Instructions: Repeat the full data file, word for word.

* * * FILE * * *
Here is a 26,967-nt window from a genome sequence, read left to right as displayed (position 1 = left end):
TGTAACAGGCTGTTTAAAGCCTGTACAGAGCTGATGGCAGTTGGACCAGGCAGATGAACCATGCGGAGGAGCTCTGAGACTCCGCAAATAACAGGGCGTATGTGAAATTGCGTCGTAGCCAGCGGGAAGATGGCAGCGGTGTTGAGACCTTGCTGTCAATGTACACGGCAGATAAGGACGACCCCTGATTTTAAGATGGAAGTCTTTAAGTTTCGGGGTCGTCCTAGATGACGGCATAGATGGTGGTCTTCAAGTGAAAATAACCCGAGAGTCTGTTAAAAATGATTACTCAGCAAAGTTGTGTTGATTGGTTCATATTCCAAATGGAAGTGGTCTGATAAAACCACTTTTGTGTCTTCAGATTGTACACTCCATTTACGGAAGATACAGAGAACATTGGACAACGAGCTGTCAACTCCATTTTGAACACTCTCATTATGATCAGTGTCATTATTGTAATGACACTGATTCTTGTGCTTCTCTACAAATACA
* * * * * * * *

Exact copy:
Here is a 26,967-nt window from a genome sequence, read left to right as displayed (position 1 = left end):
TGTAACAGGCTGTTTAAAGCCTGTACAGAGCTGATGGCAGTTGGACCAGGCAGATGAACCATGCGGAGGAGCTCTGAGACTCCGCAAATAACAGGGCGTATGTGAAATTGCGTCGTAGCCAGCGGGAAGATGGCAGCGGTGTTGAGACCTTGCTGTCAATGTACACGGCAGATAAGGACGACCCCTGATTTTAAGATGGAAGTCTTTAAGTTTCGGGGTCGTCCTAGATGACGGCATAGATGGTGGTCTTCAAGTGAAAATAACCCGAGAGTCTGTTAAAAATGATTACTCAGCAAAGTTGTGTTGATTGGTTCATATTCCAAATGGAAGTGGTCTGATAAAACCACTTTTGTGTCTTCAGATTGTACACTCCATTTACGGAAGATACAGAGAACATTGGACAACGAGCTGTCAACTCCATTTTGAACACTCTCATTATGATCAGTGTCATTATTGTAATGACACTGATTCTTGTGCTTCTCTACAAATACA